Largest Corporate Bitcoin Holder Faces Judgment — Quartz

MicroStrategy is famous for owning more bitcoins than any other publicly traded company. As of June 14, the Virginia-based economic intelligence firm held 129,218 bitcoins, more than two and a half times more than Tesla, the second-largest bitcoin owner. That bitcoin is now worth around $2.9 billion, less than half of the roughly $6 billion it was worth just two months ago.

MicroStrategy chief Michael Saylor believes so deeply in the promise of paramount cryptocurrency that the company has taken a $205 million loan of Silvergate Bank to buy $190 million worth of bitcoins in April. But since then, the cryptocurrency market, which was already collapsing, went into free fall.

“Bitcoin needs to be halved to around $21,000 before we have a margin call,” MicroStrategy chairman Phong Les said in a May earnings call. But that’s exactly what happened. In the two months since MicroStrategy’s last bitcoin purchase, the cryptocurrency has lost more than half of its value. As of June 14, MicroStrategy had lost $1.1 billion on its bitcoin bet and may now have to post more collateral on its loan.

Under the terms of MicroStrategy’s loan agreement with Silvergate Bank, a margin call could be triggered if bitcoin falls below $21,000 per coin, which your data source says may have already been do. The CoinGecko website bitcoin at low at $21,046.95 around 10 p.m. ET on June 13, but Bloomberg signaled the low at $20,824.

MicroStrategy did not respond to a request for comment, and a Silvergate Bank spokesperson declined to comment for this story.

While it’s unclear whether or not the margin call will happen, MicroStrategy’s response to the bitcoin slowdown could bode well for how a broader set of companies that have scrambled their finances with crypto, including including Tesla, will navigate the ongoing “crypto winter”.

MicroStrategy’s bitcoin bet

MicroStrategy, which was launched in 1989 and develops data mining tools to help companies make decisions, bought its first 21,454 bitcoins for $250 million in August 2020, citing concerns from the The US dollar would lose value due to the pandemic, government stimulus spending and political uncertainty around the world. “This investment reflects our belief that bitcoin, as the world’s most widely adopted cryptocurrency, is a reliable store of value and an attractive investment asset with the potential for longer-term appreciation than holding bitcoins. ‘cash,” Saylor wrote in a statement at the time.

MicroStrategy wasn’t the only publicly traded company betting on bitcoin. Payments company Block (then called Square) led by Jack Dorsey bought $50 million worth of bitcoins in October 2020 as a “hedge” against market declinesand Elon Musk’s Tesla bought $1.5 billion worth of bitcoin by February 2021 to give itself “more flexibility to further diversify and maximize returns from our cash,” according to a filing with the SEC.

But no other company has invested in cryptocurrencies as aggressively as MicroStrategy. The company bought over $1 billion at the end of 2020, and then, after the price of bitcoin first surpassed $50,000 in February 2021, it bought another. $1 billion in a single day. In a statement announcing the purchase, Saylor said MicroStrategy had two business strategies of similar importance: “to grow our business analytics software business and acquire and hold bitcoins.”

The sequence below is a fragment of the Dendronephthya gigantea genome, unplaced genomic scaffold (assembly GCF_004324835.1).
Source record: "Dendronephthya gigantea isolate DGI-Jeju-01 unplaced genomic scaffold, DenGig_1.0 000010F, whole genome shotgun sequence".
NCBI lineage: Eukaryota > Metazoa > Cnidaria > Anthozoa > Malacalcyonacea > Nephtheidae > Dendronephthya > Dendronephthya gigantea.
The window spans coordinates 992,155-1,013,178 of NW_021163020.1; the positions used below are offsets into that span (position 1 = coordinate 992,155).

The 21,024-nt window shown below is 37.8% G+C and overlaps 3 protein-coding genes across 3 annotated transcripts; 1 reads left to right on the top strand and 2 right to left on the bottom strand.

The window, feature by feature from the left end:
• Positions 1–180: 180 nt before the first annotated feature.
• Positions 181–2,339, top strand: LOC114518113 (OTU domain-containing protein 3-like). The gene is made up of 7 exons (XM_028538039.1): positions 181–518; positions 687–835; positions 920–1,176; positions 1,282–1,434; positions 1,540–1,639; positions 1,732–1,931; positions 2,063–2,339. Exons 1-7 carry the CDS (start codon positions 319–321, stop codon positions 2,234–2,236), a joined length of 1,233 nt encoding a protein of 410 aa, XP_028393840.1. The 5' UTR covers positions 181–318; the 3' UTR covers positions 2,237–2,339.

MicroStrategy has now spent over $4 billion on bitcoin, more than double the company’s investment. Market cap of $1.7 billion. Along the way, MicroStrategy transformed from a middleware software company into a stock market vehicle speculate on the future value of bitcoin.

Unfortunately for MicroStrategy, it made the bulk of its bitcoin purchases as the crypto markets approached their peak. Additionally, institutional investors have piled into the crypto market, linking the fate of bitcoin to trends in traditional financial markets; as a result, cryptocurrencies have proven to be a poor hedge against inflation and market turbulence. As of June 14, MicroStrategy’s crypto horde was worth about $1.1 billion less than the company paid for it.

But even though bitcoin has fallen, MicroStrategy has continued to invest. “Our strategy with bitcoin has been buy and hold, so to the extent that we have excess cash flow or find other ways to raise cash, we continue to put it into bitcoin,” CFO Phong Le told the Wall Street Journal in January.

Will MicroStrategy face a margin call?

This week Saylor said the newspaper he doesn’t think a margin call will happen, but cautioned that “the company has plenty of additional safeguards in place if we need to release more.” In a tweet from June 14Saylor said MicroStrategy anticipated volatility and “structured its balance sheet so it could continue to #HODL through adversity.”

Mark Palmer, equity research analyst at financial services firm BTIG, told Reuters he sees “no circumstances under which MicroStrategy will have to sell any of its bitcoin holdings.” Palmer said that if needed, MicroStrategy has enough “unencumbered bitcoin” to post as additional warranty.

MicroStrategy’s bitcoin bet, which once helped the stock soar nearly 10x its value between Feb 2020 and Feb 2021, has now dragged it down. The stock price has fallen 72% in the past six months, although it was up 1.5% on June 14 despite the specter of a margin call. In the long term, it seems MicroStrategy’s fate seems more tied to the vagaries of bitcoin, an unregulated and highly volatile alternative currency, than to the company’s core business.

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